While it may not be hard to guess just what business Nata Janberidze and Keti Toloraia are in, judging from their company name – Rooms – what they design is anything but essentialist or spartan. ‘Usually, when you think of the word "minimalism" something very clinically clean and minimal pops into your head,’ the duo writes by email. ‘In our case we wanted to come up with the new direction, we wanted to create something that is minimalistic but grandly wild at the same time.’
And as proven by their latest collection, ‘Wild Minimalism’, currently on view at The Future Perfect in New York, this daring range of dining and coffee tables, consoles and arm chairs is juxtaposed by the quiet composure of metal, stone and wood, sleekly cut lines and ‘a modern twist and hint of humour’, they add. ‘A stairway that leads nowhere, an unrefined stone drawer attached to the wooden console, etc. It’s a fusion of archaic and modern.’
Janberidze and Toloraia hail from Georgia, the unique former Soviet country in the Caucasus, where ‘because of the political and economic hardships... there were very few creative outlets when we were starting, but as the country transitioned into a smoother existence – all of a sudden there is a creative explosion’, explain the pair, who met at the interior design faculty at Tbilisi's Academy of Arts. And Rooms certainly is one of the first Georgian design firms to gain international recognition: they were tapped by Rossana Orlandi for a presentation during Salone del Mobile in 2014, where The Future Perfect owner David Alhadeff was stopped in his tracks.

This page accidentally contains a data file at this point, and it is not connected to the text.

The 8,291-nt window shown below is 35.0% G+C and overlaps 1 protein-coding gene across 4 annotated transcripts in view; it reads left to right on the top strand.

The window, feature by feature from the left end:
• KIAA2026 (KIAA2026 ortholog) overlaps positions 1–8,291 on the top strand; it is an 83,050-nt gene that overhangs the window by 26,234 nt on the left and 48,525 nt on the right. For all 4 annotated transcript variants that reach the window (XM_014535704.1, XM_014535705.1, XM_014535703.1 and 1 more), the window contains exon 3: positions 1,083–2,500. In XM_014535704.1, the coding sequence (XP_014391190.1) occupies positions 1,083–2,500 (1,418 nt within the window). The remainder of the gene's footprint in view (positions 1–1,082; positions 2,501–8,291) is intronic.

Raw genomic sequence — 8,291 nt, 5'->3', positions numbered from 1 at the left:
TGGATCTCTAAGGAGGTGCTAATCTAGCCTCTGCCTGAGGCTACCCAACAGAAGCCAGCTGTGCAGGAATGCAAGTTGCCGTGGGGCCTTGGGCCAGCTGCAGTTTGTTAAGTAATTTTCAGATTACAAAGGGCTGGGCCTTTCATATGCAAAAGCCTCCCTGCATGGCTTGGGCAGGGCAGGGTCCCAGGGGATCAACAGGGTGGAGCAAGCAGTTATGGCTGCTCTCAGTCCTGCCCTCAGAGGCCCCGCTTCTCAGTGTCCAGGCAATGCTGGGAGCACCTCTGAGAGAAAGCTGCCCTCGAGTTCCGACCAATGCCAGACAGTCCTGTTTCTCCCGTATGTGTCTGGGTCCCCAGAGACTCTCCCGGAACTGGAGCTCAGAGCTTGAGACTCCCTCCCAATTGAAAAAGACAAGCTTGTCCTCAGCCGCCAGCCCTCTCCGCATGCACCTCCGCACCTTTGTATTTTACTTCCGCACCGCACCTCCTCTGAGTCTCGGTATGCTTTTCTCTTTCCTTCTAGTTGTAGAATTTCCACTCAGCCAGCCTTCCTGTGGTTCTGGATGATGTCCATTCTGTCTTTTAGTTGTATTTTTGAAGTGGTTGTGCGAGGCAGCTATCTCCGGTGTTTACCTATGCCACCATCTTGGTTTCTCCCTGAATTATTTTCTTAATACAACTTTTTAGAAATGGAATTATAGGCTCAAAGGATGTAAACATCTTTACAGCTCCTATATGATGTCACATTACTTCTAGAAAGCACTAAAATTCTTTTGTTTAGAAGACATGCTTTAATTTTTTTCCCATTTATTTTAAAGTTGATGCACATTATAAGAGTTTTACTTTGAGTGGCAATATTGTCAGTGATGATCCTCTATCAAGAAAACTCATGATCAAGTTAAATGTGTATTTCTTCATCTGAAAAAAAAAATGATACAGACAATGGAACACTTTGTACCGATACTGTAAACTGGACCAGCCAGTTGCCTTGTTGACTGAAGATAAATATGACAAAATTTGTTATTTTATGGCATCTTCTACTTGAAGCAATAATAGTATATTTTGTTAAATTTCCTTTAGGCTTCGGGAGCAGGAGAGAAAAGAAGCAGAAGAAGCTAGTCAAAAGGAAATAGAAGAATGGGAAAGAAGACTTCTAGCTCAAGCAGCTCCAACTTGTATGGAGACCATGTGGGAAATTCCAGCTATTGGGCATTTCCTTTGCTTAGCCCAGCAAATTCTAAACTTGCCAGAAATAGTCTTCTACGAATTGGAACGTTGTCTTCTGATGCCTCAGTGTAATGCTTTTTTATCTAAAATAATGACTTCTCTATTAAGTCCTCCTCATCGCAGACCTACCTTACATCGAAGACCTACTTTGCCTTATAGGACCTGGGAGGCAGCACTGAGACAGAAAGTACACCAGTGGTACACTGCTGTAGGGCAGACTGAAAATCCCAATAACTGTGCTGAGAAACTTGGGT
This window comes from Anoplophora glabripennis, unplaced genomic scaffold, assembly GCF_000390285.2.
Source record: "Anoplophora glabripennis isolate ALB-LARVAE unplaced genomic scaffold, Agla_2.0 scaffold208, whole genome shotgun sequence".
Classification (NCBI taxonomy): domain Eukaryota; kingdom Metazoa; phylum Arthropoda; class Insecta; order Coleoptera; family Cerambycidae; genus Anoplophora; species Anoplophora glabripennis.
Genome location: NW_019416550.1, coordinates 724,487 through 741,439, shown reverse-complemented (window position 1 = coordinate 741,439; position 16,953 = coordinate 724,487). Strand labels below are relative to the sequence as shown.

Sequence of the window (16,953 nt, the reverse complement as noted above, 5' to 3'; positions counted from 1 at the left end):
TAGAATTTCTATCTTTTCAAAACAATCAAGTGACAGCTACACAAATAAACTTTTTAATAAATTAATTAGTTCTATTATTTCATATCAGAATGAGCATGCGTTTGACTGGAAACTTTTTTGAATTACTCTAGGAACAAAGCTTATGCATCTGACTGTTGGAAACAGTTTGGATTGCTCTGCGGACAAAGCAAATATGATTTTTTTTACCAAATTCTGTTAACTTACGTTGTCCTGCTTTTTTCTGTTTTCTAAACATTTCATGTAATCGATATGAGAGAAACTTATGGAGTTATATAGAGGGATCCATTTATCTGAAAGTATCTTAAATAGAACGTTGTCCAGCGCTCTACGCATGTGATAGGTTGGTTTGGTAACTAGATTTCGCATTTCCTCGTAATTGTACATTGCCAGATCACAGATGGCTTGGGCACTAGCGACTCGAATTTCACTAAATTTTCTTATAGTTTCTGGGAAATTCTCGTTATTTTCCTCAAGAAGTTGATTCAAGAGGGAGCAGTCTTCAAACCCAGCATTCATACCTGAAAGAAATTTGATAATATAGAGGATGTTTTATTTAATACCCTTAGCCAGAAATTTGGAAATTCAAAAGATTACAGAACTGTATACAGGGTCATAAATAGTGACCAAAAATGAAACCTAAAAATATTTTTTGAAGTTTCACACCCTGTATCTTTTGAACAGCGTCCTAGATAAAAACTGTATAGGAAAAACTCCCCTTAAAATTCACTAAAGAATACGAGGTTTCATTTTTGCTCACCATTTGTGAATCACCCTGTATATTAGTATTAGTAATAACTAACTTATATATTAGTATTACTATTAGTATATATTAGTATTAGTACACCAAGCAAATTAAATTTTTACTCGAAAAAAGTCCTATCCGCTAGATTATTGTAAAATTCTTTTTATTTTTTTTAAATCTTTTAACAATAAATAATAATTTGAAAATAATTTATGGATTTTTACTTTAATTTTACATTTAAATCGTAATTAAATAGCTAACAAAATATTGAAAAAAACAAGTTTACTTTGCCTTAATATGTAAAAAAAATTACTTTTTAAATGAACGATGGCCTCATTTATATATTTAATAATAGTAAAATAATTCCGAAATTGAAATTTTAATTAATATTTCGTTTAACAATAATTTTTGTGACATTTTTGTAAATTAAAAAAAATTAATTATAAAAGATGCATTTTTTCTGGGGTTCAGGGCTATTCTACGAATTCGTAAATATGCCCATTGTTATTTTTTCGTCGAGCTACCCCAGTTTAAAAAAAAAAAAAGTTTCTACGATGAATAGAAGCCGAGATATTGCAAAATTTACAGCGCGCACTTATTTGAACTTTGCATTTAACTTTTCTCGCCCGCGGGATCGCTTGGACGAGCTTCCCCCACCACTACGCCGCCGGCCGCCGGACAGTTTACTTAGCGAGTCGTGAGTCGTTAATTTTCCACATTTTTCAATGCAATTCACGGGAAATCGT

‘I've watched them over the past couple years and have been impressed with their vision and stamina within this field,' he says. ‘I'm impressed that from some cool work, they have truly created a body of work that feels like it has a signature style. That's hard to do.’